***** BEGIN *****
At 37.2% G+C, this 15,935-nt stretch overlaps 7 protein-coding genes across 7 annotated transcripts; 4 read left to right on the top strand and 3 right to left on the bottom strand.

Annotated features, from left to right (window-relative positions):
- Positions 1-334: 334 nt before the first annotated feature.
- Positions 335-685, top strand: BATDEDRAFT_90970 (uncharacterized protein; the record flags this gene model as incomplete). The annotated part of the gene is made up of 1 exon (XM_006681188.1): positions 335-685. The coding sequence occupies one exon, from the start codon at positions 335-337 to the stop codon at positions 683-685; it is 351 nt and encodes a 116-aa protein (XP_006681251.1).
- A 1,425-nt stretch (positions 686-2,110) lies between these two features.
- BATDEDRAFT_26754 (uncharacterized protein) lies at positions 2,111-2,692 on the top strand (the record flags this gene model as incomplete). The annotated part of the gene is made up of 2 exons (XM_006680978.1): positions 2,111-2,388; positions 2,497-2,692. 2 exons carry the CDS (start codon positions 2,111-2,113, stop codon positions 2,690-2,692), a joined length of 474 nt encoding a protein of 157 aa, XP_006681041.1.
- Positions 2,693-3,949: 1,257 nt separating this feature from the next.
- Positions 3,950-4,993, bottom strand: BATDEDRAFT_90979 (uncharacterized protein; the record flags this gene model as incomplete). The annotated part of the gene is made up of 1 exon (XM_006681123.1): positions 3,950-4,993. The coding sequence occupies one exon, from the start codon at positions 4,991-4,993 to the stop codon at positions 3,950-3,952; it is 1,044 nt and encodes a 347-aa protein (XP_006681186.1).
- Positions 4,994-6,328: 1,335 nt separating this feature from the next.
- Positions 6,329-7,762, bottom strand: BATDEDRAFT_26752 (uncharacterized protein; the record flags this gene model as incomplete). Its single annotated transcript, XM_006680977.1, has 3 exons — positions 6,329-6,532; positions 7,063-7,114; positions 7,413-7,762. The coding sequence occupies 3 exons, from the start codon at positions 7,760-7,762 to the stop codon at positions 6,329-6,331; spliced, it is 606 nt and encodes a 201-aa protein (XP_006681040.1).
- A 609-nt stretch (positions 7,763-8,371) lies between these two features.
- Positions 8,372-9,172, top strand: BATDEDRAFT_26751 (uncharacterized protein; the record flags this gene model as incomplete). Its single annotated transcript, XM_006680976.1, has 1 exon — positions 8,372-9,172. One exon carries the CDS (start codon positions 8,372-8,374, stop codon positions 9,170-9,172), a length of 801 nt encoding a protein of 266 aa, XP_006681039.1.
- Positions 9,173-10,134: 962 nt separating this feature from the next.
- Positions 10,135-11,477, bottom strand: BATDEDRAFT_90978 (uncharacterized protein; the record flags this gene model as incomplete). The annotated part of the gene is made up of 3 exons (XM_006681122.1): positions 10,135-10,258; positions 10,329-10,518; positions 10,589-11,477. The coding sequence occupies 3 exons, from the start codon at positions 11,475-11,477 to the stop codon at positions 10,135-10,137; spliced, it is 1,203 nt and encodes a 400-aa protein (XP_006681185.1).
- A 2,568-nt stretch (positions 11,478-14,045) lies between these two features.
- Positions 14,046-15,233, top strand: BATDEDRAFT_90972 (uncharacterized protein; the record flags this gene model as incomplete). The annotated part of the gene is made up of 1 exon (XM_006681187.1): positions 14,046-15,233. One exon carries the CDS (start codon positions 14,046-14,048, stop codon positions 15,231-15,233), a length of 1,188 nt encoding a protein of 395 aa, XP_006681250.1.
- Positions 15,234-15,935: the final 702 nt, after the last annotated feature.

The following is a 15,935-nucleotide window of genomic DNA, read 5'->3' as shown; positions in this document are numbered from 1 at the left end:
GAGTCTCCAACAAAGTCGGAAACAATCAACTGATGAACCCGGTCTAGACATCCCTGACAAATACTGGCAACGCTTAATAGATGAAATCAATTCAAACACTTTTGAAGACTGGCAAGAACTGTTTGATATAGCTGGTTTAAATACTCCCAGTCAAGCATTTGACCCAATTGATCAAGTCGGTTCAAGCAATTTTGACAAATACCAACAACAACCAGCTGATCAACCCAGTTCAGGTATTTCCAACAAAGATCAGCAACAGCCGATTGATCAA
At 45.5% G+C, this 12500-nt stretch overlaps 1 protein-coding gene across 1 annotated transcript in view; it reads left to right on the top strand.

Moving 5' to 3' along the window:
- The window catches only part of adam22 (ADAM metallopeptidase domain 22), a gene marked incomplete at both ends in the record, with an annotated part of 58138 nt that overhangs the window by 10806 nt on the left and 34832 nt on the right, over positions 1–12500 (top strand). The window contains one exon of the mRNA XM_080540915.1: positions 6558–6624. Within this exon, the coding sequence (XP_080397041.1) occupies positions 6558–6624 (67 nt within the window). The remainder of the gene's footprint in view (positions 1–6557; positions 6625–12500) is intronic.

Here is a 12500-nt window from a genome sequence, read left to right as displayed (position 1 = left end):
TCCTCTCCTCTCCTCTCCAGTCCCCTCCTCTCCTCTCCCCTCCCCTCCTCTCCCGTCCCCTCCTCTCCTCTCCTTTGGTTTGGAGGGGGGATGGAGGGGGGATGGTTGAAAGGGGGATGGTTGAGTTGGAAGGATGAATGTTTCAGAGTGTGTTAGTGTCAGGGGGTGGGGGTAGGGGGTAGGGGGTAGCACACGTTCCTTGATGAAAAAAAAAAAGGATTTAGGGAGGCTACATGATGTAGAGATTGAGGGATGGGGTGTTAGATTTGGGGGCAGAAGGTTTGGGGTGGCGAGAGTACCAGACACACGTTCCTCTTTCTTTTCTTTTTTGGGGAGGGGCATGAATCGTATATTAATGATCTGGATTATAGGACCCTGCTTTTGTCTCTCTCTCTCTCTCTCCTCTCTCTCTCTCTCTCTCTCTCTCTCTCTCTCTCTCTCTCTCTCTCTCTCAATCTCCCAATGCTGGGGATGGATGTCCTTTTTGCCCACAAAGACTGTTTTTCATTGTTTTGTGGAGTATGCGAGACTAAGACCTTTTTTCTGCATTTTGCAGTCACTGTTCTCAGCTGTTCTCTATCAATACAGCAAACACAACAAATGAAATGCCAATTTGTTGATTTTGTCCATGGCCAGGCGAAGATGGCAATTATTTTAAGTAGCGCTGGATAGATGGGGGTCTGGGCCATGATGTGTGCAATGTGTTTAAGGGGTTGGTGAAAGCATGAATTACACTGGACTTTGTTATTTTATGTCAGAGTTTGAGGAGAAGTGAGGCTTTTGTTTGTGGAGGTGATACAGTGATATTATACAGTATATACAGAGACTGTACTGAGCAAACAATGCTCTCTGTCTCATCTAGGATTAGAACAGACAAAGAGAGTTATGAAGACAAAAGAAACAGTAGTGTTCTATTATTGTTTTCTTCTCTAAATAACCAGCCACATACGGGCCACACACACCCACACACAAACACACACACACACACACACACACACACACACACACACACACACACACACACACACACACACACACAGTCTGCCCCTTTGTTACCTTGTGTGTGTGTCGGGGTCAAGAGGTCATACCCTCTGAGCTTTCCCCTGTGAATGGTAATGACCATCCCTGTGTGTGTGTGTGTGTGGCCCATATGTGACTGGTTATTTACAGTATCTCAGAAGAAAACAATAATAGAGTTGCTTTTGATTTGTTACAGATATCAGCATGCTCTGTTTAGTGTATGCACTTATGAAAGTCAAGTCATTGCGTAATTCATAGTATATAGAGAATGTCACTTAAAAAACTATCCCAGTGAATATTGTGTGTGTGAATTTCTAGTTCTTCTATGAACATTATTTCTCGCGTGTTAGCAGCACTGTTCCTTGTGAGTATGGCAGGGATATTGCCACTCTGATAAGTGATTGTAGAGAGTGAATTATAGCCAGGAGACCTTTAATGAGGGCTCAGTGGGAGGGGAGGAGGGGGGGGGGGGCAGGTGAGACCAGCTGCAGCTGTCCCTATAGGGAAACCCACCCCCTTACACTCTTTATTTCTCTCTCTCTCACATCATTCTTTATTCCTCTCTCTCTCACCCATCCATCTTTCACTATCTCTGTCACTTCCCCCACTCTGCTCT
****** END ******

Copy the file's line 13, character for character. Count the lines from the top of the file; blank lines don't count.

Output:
- Positions 9,173-10,134: 962 nt separating this feature from the next.